I’m pretty sure Pam over at Digging thinks that imitation is the sincerest form of flattery. She beat me to the punch with her Year in the Garden post. But honest, I was thinking about doing the same here.
I committed to really give blogging some effort last winter. (I started the blog in August 2005. But it took awhile for me to get into the habit.) So there wasn’t much in the way of gardening to post about last January. ‘Rosie’ (right) took up residence in my office (where I wrote a popular article about the warm winter, hitting 59 F on Jan. 6), Cal Lane’s artsy shovels caught my eye, I ordered my veggies seeds, and blogged about music. I may have lost my lunchbox, but Iâ€™m still here.
In February, blogging was still slow. I praised weeds mined images from 2006, and reviewed Anna Pavordâ€™s The Naming of Names.
Heuchera and lysimachia
In March, the gardening season kicked in along with the spring ephemerals. I love to watch them as the snow retreats. I discovered Iris histrioides â€˜Katharine Hodgkinâ€™ had hitchhiked in with some minor bulbs from a friend. I enjoyed the floral foreplay that is March. I couldn’t get Duncan Shiek’s White Limousine out of my head.
Iris histrioides â€˜Katharine Hodgkinâ€™
Tulips and cyclamen.
April was a busy month. It hit 64 on the 3rd and the peepers came out in force. The early spring bulbs flowered in profusion. I reviewed Amy Stewart’s Flower Confidential. Kurt Vonnegut died. I did my first bloom day scan. We got hit by the Tax Day Nor’easter and Jade had a ball in the snow. I discovered that you could see my pickup truck from the aerial photos at local.live.com. I snarkily reviewed garden footwear. And turned 50.
Chionodoxa and verbascum.
April bloom day scan
Me, Corey and Fred by the water garden on my 50th.
In May, there were mulch races outside my office window. Such joy does spring bring to students’ hearts. We visited our son in Jacksonville, Fla., May 9. It was 69 F there. 81 F in Ithaca. Go figure. The rescued tulips bloomed, as did primulas, the double bloodroot and other spring favorites. In the wetland, the lone crabapple and marsh marigolds did their thing. I visited my friend Marguerite at MotherPlants nursery, where she and her partner supply the burgeoning green roof trade.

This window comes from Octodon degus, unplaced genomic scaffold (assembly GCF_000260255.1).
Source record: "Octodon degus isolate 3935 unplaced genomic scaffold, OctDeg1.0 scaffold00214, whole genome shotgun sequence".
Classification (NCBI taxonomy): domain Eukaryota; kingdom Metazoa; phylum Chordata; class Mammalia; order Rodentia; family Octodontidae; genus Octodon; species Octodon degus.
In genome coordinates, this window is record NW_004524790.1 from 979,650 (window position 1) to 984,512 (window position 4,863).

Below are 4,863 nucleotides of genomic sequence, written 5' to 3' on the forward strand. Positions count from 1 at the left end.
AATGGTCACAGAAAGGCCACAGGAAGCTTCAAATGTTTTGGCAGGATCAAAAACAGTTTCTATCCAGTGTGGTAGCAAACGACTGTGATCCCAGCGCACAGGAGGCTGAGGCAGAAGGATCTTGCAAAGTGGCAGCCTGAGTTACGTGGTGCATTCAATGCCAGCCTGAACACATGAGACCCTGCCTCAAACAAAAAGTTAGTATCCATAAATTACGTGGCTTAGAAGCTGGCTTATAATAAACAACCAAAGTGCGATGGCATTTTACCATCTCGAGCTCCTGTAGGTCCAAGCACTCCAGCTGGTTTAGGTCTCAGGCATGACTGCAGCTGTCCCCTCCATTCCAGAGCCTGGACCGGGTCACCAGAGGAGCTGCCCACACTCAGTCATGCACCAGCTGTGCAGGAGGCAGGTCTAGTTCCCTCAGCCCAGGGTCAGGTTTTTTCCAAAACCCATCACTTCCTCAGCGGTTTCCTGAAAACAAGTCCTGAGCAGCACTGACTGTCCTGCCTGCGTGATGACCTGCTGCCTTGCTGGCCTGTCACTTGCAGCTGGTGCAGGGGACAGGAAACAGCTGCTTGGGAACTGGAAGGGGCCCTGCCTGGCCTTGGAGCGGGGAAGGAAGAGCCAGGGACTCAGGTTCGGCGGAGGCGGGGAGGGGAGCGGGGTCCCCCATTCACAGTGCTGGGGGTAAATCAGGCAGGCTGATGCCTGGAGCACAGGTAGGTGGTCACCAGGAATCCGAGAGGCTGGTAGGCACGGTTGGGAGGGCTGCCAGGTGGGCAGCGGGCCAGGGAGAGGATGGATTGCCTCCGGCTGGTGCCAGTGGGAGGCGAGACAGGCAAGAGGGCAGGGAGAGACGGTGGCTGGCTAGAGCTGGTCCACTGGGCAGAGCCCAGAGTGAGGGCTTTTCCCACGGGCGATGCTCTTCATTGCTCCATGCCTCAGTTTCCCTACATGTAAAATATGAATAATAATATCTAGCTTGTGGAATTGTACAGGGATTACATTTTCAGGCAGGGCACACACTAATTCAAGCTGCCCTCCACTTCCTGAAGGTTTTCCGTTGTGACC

Demo dog houses with green roofs at Mother Plants.
I kicked off June, with an exploration of sex, antiquities and modern garden statuary in bondage in Honey, does this peplos make my butt look fat? My Early June picture purge will fill you in on what actually was going on in the garden. I had fun with Fun with fish and Photoshop. I celebrated the saving of the pink famingo factory, the anniversary Doc Ellis’s LSD-fueled no-hitter and the release of my favorite CD of 2007, Gogol Bordello’s Super Taranta. Also took my best garden picture to date. June is all about the light.
First peony from seed.
Fun with fish and Photoshop.
Acoustic version of Supertheory of Supereverything
June light, borrowed scenery
July. High summer. Cuisse de Nymphe roses. Verbascum. More great weeds. Sunsets. From Idiocracy, Brawndoâ€™s got what plants crave. A Living Wall Installation. Lots of bees, despite CCD. Pink filipendula.
Cuisse de Nymphe
Bee on Echinacea
Bee on verbascum.
In August, I ‘Simpsonized’ myself. The bananas in the garden outside my office made a statement, along with the blue alliums. I went to a tomato tasting to sample crosses between modern cherry tomatoes and heirloom varieties. There was a surfeit of purple in the garden. I made a floral mandala.
Me Simpsonized. I should have added more gray.
Bananas in Minns Garden
Experimental cherry tomatoes.
September. I played around with video to record plants in motion. A sod sculpture went up at Bluegrass Lane. Saw Nanci Griffith at the State Theater. Considered what statuary might look like in the garden. But September is really the month for grasses.
If I could afford statuary.
September bloom day scan.
Secret garden anemone.
October brought Colchicum autumnale â€˜Alboplenumâ€™ and Eupatorium purpureum â€˜Joe Whiteâ€™. Cover crops blanketed the veggie garden. The Dalai Lama visited Ithaca. Al Gore won the Nobel Peace Prize. First frost came the 16th. We discovered that the beavers had been busy. Fall colors were only mediocre. Janis Ruksans shared his bulb expertise with our rock garden group.
Colchicum autumnale â€˜Alboplenumâ€™
Eupatorium purpureum â€˜Joe Whiteâ€™
Cover crops in the veggie garden.
Mediocre fall color.
Scilla armena, Photo by Janis Ruksans, used with permission.
In November, Bill Millers perennials class planted a bulb labyrinth at Bluegrass Lane. Jay Hart’s â€˜Terrain artâ€™exhibition opened at Mann Library. Mornings were frosty. Textures got fuzzy. I shot Art of Horticulture class projects.
Bulb labyrinth at Bluegrass Lane.
Transitions by Jay Hart, used with permission of the artist.
December’s short days featured bittersweet, the mystery of the Christmas Amanita, and I confessed to my houseplant problem.
In the Liberty Hyde Bailey Conservatory.
December Bloomg Day scan: Bittersweet and lunaria.
Thanks to all of you who stopped by and shared comments, as well as all you lurkers out there. Best wishes for a safe, healthy and peaceful New Year.